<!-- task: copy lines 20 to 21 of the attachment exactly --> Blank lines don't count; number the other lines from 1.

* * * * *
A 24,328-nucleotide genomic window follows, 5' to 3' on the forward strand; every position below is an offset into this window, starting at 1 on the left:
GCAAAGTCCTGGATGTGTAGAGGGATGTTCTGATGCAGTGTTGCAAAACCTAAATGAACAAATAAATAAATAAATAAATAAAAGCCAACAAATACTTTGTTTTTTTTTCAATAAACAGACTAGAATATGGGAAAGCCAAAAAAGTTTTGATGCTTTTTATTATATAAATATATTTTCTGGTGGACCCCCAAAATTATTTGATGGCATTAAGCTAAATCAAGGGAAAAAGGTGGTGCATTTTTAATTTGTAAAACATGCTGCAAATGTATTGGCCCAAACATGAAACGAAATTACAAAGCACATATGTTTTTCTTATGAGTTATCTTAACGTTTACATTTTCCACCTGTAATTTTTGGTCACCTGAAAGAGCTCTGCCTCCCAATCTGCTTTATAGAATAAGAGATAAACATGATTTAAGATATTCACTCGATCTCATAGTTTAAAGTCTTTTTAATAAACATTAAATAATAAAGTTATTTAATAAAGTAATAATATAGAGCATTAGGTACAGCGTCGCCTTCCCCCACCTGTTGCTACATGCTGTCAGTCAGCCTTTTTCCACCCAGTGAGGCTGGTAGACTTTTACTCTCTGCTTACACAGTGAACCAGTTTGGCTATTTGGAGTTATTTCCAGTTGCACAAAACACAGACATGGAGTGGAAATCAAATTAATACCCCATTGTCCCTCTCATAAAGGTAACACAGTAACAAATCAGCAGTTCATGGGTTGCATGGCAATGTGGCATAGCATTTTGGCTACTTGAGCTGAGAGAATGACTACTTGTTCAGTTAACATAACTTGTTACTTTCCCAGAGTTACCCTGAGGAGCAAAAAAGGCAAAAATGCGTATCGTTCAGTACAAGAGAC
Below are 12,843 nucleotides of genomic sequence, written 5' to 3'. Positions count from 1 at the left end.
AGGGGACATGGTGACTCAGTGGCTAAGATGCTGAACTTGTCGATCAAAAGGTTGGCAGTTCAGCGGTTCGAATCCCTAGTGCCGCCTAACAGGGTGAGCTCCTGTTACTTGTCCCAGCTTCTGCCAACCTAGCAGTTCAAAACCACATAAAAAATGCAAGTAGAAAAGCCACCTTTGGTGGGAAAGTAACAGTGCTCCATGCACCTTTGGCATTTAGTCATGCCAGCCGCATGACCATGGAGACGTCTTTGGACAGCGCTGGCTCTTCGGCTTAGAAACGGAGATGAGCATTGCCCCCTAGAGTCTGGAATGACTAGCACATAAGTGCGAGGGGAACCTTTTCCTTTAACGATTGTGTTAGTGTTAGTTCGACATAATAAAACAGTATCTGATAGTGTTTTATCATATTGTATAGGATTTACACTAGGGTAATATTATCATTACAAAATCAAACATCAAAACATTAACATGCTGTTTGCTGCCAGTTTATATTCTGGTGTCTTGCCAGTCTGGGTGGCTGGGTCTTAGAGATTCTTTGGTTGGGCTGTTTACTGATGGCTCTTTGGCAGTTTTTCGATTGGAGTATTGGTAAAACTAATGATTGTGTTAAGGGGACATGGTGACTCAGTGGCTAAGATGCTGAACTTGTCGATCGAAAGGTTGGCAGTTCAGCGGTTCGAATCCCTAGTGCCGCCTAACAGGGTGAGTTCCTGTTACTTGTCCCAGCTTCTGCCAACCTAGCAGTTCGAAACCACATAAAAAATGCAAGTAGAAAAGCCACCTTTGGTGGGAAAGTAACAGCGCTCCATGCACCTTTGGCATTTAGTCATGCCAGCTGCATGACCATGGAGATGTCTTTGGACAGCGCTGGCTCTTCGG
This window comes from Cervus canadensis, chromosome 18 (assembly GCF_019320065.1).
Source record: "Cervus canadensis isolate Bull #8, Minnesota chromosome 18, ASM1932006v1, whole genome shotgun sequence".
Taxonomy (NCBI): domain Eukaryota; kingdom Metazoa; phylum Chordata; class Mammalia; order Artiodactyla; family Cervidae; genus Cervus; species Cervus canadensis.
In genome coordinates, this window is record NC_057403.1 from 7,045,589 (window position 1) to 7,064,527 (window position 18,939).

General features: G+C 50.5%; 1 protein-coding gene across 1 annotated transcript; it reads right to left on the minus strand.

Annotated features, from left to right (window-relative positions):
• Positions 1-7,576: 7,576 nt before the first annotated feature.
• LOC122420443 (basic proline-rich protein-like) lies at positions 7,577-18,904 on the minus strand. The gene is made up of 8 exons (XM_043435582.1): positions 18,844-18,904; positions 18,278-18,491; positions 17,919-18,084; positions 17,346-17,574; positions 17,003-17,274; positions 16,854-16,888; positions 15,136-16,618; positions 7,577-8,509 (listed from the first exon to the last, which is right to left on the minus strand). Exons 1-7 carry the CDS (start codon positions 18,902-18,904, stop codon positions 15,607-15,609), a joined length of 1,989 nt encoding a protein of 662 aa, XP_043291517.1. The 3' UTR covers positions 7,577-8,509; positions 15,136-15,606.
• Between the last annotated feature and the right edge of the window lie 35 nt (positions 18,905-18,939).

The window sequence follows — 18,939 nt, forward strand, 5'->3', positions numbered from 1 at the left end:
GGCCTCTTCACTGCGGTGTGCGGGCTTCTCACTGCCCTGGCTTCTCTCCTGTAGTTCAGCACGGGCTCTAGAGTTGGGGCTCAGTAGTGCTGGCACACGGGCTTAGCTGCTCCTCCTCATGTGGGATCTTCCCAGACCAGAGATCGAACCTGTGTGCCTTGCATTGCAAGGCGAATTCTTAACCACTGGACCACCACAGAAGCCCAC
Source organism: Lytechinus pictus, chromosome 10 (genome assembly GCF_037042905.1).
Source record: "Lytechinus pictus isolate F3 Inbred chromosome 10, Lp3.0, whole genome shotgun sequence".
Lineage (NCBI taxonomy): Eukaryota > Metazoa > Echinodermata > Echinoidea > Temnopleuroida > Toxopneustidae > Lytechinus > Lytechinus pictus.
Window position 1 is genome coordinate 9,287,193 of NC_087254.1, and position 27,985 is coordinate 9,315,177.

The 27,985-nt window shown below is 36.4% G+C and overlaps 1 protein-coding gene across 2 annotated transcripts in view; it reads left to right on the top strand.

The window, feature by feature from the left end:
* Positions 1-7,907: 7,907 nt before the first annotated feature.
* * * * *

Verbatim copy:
The 27,985-nt window shown below is 36.4% G+C and overlaps 1 protein-coding gene across 2 annotated transcripts in view; it reads left to right on the top strand.

The window, feature by feature from the left end: